Bengaluru: Indian Space Research Organization (ISRO) Chairman K Sivan characterized the tense moments when Chandrayaan-2 tried to inject the spacecraft into the lunar orbit on Tuesday as “heart-stopping.”
Addressing the media after the successful move, Sivan said as ISRO researchers began firing the onboard liquid engine of Chandrayaan-2 to place the spacecraft in an orbit around the Moon, “our heartbeat improved.”
“Our heart was almost stopping for 30 minutes,” he said following the successful completion of the Lunar Orbit Insertion (LOI) maneuver at 0902 hours as planned, using the onboard propulsion system.
For Sivan, however, Tuesdsay was just the beginning as he described the proposed soft landing on the Moon on September 7 as a “terrifying” moment because it was something ISRO hadn’t done before, while LOI maneuver was also successfully carried out during the Chandrayaan-1 mission. “The tension has now only risen, not decreased,” he said.
The Chandrayaan-2 spacecraft reached the lunar orbit on Tuesday in a significant milestone for India’s Moon mission. “The maneuvering length was 1,738 seconds. Chandrayaan-2 was effectively inserted into a Lunar orbit with this,” said ISRO.
After that, a series of orbit maneuvers will be conducted on Chandrayaan-2 spacecraft to allow it to enter its final orbit passing over the lunar poles at a distance of about 100 km from the surface of the Moon, she said.
The lander will then separate from the Orbiter and enter an orbit around the Moon of 100 km X 30 km. Then, on September 7, ISRO said, it will conduct a sequence of complicated braking maneuvers on soft soil in the Moon’s southern polar region.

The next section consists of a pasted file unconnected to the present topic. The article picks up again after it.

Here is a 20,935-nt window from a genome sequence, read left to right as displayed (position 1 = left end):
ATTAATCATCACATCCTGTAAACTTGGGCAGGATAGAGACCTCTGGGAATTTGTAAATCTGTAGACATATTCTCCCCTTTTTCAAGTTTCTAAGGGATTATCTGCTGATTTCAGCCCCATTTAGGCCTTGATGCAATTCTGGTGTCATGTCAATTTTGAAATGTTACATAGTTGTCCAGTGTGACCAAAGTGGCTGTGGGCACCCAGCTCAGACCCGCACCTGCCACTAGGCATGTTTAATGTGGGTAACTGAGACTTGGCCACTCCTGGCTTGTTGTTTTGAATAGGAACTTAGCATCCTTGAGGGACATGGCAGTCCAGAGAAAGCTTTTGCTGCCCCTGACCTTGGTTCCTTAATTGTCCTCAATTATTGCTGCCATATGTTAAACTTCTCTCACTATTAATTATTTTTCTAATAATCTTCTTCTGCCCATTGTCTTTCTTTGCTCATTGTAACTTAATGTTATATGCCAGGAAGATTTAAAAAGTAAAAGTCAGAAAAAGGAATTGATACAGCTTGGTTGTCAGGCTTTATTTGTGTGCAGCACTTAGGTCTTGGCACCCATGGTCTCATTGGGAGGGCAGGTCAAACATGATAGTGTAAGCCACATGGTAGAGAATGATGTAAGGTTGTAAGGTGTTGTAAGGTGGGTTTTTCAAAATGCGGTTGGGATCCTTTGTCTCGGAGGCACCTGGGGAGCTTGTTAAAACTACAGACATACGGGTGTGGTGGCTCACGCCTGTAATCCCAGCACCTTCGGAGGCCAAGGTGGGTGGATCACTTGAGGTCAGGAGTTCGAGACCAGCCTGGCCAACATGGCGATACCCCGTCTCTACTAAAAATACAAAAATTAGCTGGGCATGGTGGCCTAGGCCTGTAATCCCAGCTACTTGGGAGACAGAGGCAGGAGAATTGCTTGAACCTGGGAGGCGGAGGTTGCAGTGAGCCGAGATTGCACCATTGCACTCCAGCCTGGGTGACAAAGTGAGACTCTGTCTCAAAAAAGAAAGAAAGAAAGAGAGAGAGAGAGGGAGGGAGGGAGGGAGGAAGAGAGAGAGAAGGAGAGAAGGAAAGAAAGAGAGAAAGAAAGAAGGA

The spacecraft’s health is continually tracked at the ISRO Telemetry, Tracking and Command Network (ISTRAC) in Bengaluru with assistance from the Indian Deep Space Network (IDSN) antennas in Bylalu, near Bengaluru, from the Mission Operations Complex (MOX). The next maneuver of the Lunar bound orbit is planned between 12.30 pm and 1.30 pm on Wednesday, ISRO said.
On August 14, Chandrayaan-2, which was launched by GSLV MkIII-M1 on July 22, joined the Lunar Transfer Trajectory. Chandrayaan 2— India’s second lunar expedition — sheds light on a totally unexplored Moon segment— its South Polar area, according to ISRO.
“This task will help us achieve a better knowledge of the Moon’s origin and evolution through thorough topographical research, extensive mineralogical analyzes, and a host of other lunar surface experiments,” the space agency said.